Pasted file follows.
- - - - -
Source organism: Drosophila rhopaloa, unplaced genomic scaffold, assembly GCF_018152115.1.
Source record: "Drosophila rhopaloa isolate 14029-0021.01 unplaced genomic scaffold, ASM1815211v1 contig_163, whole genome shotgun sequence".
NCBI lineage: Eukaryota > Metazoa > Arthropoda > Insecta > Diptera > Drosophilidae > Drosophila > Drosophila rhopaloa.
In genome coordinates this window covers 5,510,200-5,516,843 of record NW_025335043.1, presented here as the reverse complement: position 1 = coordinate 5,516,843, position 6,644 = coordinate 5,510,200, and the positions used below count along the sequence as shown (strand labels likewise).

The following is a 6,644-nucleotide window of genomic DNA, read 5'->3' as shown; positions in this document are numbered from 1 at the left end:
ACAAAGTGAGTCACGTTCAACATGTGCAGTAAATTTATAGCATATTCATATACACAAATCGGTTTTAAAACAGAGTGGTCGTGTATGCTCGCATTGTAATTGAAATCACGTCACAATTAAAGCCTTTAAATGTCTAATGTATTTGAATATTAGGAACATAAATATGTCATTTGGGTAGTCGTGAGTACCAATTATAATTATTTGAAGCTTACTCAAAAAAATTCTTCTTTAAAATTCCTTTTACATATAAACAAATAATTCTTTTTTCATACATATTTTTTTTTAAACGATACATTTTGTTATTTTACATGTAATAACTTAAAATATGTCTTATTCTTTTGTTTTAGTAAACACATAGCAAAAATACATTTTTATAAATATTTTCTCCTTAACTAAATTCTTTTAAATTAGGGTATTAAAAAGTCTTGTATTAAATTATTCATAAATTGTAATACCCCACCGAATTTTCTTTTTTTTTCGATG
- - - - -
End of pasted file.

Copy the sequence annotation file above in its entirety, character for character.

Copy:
Source organism: Drosophila rhopaloa, unplaced genomic scaffold, assembly GCF_018152115.1.
Source record: "Drosophila rhopaloa isolate 14029-0021.01 unplaced genomic scaffold, ASM1815211v1 contig_163, whole genome shotgun sequence".
NCBI lineage: Eukaryota > Metazoa > Arthropoda > Insecta > Diptera > Drosophilidae > Drosophila > Drosophila rhopaloa.
In genome coordinates this window covers 5,510,200-5,516,843 of record NW_025335043.1, presented here as the reverse complement: position 1 = coordinate 5,516,843, position 6,644 = coordinate 5,510,200, and the positions used below count along the sequence as shown (strand labels likewise).

The following is a 6,644-nucleotide window of genomic DNA, read 5'->3' as shown; positions in this document are numbered from 1 at the left end:
ACAAAGTGAGTCACGTTCAACATGTGCAGTAAATTTATAGCATATTCATATACACAAATCGGTTTTAAAACAGAGTGGTCGTGTATGCTCGCATTGTAATTGAAATCACGTCACAATTAAAGCCTTTAAATGTCTAATGTATTTGAATATTAGGAACATAAATATGTCATTTGGGTAGTCGTGAGTACCAATTATAATTATTTGAAGCTTACTCAAAAAAATTCTTCTTTAAAATTCCTTTTACATATAAACAAATAATTCTTTTTTCATACATATTTTTTTTTAAACGATACATTTTGTTATTTTACATGTAATAACTTAAAATATGTCTTATTCTTTTGTTTTAGTAAACACATAGCAAAAATACATTTTTATAAATATTTTCTCCTTAACTAAATTCTTTTAAATTAGGGTATTAAAAAGTCTTGTATTAAATTATTCATAAATTGTAATACCCCACCGAATTTTCTTTTTTTTTCGATG